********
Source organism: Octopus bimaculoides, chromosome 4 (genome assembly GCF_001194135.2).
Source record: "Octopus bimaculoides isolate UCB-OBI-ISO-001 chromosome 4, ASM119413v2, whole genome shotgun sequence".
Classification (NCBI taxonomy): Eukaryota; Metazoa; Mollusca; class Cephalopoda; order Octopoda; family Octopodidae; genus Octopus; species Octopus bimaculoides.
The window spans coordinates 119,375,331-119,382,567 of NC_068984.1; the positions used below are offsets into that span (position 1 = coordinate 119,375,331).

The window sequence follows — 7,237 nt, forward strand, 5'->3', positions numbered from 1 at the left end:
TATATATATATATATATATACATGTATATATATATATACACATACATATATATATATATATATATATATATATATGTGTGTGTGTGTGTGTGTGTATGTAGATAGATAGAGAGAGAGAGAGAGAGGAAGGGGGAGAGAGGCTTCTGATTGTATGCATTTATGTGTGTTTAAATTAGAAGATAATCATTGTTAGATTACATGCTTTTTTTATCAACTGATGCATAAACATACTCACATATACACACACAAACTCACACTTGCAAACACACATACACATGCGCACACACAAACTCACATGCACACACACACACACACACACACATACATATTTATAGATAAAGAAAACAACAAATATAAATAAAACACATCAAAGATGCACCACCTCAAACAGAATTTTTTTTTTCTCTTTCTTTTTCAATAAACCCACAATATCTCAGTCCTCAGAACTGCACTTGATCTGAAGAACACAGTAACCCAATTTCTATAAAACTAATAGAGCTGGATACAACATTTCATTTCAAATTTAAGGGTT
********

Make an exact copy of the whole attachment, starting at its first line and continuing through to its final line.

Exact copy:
Source organism: Octopus bimaculoides, chromosome 4 (genome assembly GCF_001194135.2).
Source record: "Octopus bimaculoides isolate UCB-OBI-ISO-001 chromosome 4, ASM119413v2, whole genome shotgun sequence".
Classification (NCBI taxonomy): Eukaryota; Metazoa; Mollusca; class Cephalopoda; order Octopoda; family Octopodidae; genus Octopus; species Octopus bimaculoides.
The window spans coordinates 119,375,331-119,382,567 of NC_068984.1; the positions used below are offsets into that span (position 1 = coordinate 119,375,331).

The window sequence follows — 7,237 nt, forward strand, 5'->3', positions numbered from 1 at the left end:
TATATATATATATATATATACATGTATATATATATATACACATACATATATATATATATATATATATATATATATGTGTGTGTGTGTGTGTGTGTATGTAGATAGATAGAGAGAGAGAGAGAGAGGAAGGGGGAGAGAGGCTTCTGATTGTATGCATTTATGTGTGTTTAAATTAGAAGATAATCATTGTTAGATTACATGCTTTTTTTATCAACTGATGCATAAACATACTCACATATACACACACAAACTCACACTTGCAAACACACATACACATGCGCACACACAAACTCACATGCACACACACACACACACACACACATACATATTTATAGATAAAGAAAACAACAAATATAAATAAAACACATCAAAGATGCACCACCTCAAACAGAATTTTTTTTTTCTCTTTCTTTTTCAATAAACCCACAATATCTCAGTCCTCAGAACTGCACTTGATCTGAAGAACACAGTAACCCAATTTCTATAAAACTAATAGAGCTGGATACAACATTTCATTTCAAATTTAAGGGTT